Archive for February, 2010

Give it up for Trouser Mischief everyone!

In support of their new album “Part of Being a Master” the band is on tour world wide, and today find themselves in … um… I have no idea where, and I don’t really care!

This is the start of the Golden Gods of Rock fiasco, with our players, Rick the drug dealer, Nona the lead signer, and Sophie, the weird tech drug addict and sometimes lover of Nona.



So I had to try out a Fiasco.  And the playset they released for January really caught my imagination: In a touring rock band.  Sex, drugs and rock and roll, what’s not to love?

We’ll start with “the setup”.

First off it’s a three person game.  I suspect that it’d be better as a four or even five person game.  That’d really give you the opportunity to develop and screw over the characters.  Because, really, that’s the beauty of the game, everyone’s supposed to get hosed.  Royally.  It’s what you want to happen.  And it’s a lot of fun doing it.



Posted: February 18, 2010 in RPG
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I just bought a new set of rules for a game called Fiasco, from Bully Pulpit Games.  I love the concept of these rules!

The idea behind the game is that it’s one of those crime-gone-wrong stories, you know the ones where everyone ends up killing each other in the end over a suitcase that’s supposed to be filled with cocaine but instead has two pair of pleather pants and a gold sequined bra.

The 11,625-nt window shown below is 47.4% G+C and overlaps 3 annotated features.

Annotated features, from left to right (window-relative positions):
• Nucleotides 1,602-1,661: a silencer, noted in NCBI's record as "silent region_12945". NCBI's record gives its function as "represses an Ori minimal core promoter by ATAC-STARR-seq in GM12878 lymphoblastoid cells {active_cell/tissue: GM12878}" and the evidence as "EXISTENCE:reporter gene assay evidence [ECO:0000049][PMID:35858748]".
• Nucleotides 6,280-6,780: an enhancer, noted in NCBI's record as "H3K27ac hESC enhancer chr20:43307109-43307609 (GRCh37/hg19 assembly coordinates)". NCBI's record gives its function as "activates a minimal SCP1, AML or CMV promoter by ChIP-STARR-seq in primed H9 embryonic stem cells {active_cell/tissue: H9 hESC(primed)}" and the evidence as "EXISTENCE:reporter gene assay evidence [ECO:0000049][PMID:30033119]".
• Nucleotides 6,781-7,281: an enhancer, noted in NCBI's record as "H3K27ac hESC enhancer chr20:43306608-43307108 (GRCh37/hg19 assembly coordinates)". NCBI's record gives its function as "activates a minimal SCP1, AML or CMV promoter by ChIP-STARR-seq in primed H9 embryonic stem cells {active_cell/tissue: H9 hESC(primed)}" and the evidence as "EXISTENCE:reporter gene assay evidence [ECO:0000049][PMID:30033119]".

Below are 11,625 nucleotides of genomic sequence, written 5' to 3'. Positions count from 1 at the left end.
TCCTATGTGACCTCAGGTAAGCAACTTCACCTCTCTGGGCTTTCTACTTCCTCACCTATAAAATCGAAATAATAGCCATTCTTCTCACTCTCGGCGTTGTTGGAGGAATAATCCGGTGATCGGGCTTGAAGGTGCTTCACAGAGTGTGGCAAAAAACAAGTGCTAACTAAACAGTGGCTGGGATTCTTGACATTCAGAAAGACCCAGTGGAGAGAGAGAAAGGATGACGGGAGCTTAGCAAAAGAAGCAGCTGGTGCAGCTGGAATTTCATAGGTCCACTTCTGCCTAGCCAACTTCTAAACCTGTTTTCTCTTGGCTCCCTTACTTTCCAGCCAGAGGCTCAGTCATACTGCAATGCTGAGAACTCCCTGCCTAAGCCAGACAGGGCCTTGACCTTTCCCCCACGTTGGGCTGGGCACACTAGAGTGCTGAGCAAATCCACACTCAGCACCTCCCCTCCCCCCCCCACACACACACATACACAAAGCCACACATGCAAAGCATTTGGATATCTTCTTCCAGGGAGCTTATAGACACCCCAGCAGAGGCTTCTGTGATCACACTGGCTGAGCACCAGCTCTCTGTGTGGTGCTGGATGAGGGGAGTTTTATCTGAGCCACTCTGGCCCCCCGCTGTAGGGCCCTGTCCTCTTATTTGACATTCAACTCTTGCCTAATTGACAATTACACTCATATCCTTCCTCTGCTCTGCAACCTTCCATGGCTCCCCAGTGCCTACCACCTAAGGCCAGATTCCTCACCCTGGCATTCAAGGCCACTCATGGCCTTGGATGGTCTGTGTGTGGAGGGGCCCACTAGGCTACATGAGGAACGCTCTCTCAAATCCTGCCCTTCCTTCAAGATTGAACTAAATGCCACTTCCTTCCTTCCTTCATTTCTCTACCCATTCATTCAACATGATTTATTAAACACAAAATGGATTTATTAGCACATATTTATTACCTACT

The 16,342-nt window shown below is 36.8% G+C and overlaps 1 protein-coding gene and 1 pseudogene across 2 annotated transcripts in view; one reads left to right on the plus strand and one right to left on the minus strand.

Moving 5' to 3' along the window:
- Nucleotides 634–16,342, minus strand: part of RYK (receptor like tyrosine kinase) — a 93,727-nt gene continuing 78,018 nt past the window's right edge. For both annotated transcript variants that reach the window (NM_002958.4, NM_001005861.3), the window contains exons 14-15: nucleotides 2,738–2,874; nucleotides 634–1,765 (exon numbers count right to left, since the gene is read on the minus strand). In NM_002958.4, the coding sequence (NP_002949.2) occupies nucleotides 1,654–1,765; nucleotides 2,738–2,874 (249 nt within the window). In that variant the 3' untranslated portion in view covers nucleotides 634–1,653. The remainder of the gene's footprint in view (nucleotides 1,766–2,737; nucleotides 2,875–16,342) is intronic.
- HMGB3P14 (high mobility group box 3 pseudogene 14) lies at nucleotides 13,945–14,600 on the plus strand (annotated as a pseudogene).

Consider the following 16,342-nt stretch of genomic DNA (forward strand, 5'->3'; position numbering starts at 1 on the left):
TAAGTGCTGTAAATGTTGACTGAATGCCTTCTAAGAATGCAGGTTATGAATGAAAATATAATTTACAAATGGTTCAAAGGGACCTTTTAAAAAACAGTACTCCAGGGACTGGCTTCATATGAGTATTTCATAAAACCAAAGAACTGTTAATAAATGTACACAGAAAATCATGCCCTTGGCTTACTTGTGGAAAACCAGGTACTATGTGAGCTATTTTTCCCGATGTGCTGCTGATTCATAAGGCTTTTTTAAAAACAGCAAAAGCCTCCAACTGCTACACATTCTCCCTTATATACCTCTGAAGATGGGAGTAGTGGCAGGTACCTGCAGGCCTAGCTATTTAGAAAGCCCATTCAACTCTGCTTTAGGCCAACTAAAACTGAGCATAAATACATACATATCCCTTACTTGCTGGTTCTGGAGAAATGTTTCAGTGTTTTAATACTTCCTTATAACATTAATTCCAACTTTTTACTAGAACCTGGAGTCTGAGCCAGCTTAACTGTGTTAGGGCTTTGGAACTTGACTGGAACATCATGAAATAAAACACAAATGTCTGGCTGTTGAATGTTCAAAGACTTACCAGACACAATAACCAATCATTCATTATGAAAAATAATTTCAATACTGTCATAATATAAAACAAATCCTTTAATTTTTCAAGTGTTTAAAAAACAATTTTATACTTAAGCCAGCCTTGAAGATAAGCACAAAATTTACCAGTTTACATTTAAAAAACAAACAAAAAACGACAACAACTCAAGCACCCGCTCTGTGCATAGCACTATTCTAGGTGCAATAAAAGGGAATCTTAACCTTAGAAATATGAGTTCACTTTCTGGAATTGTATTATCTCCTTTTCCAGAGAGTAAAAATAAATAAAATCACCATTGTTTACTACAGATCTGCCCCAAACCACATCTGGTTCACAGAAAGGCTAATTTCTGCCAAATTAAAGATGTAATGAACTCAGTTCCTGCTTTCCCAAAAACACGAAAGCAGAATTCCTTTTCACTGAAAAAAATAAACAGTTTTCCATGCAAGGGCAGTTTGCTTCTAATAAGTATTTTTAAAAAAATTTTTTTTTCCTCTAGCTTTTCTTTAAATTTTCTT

Honestly, you’ve got me hooked right there.


The Office Magic User

Posted: February 16, 2010 in Uncategorized
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I was talking with E today about the “competency levels” she has to deal with at work.  These are odd creatures like “Level two in developing others” and “level four in status reports” and other good things like that.  I said how I figured that if she were to do two more levels in the dungeon crawl she’d probably have enough XP to level up.  And as a bonus, I said, she could get another spell too!  That, of course, lead us off on a discussion of what sorts of spells that could be.  She said that it’d make an awesome blog post and so I felt utterly compelled to write it up!

So now, without further ado, is the grimoire of office spells:

Magic User
Detect Management – Actually it’s pretty easy to find, I think.  It’s leadership that’s rather difficult to come across.